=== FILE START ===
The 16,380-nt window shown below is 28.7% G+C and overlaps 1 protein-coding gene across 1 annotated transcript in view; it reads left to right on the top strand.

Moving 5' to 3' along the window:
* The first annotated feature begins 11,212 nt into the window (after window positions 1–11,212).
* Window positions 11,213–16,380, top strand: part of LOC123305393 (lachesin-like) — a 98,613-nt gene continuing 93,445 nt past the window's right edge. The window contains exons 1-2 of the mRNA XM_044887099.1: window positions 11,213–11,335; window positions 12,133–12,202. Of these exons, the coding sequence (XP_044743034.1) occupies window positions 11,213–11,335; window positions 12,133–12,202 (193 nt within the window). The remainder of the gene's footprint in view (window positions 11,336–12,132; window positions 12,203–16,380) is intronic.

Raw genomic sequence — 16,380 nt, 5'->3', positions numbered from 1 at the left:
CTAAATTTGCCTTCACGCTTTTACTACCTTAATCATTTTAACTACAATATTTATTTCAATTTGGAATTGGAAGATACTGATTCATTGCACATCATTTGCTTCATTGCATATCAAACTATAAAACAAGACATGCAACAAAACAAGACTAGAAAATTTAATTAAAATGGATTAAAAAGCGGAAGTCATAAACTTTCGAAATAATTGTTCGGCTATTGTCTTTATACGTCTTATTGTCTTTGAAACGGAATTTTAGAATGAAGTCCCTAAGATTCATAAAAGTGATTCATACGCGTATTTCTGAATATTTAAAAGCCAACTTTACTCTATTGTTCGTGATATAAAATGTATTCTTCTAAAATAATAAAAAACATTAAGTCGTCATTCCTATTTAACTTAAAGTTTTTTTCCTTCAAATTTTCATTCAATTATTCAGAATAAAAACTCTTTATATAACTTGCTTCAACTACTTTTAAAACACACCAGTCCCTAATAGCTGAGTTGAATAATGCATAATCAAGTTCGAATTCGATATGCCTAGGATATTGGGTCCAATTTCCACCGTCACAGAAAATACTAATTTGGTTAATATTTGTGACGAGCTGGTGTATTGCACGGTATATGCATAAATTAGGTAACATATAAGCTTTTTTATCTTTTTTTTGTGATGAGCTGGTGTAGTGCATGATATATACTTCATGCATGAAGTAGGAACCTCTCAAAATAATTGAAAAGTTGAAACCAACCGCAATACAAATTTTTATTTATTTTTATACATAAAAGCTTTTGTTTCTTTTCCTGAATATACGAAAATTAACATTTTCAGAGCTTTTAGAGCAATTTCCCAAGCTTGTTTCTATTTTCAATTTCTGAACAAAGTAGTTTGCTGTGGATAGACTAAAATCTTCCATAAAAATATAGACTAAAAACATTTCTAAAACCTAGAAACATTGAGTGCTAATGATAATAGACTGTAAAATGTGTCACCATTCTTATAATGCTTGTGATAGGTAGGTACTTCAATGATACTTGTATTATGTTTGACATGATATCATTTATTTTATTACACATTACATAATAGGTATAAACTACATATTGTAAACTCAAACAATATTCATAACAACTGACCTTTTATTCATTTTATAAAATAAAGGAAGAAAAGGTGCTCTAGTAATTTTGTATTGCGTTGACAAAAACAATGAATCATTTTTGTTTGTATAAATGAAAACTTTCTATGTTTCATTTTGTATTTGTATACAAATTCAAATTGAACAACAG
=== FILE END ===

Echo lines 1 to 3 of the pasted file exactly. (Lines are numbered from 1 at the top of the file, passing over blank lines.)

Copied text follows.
The 16,380-nt window shown below is 28.7% G+C and overlaps 1 protein-coding gene across 1 annotated transcript in view; it reads left to right on the top strand.

Moving 5' to 3' along the window:
* The first annotated feature begins 11,212 nt into the window (after window positions 1–11,212).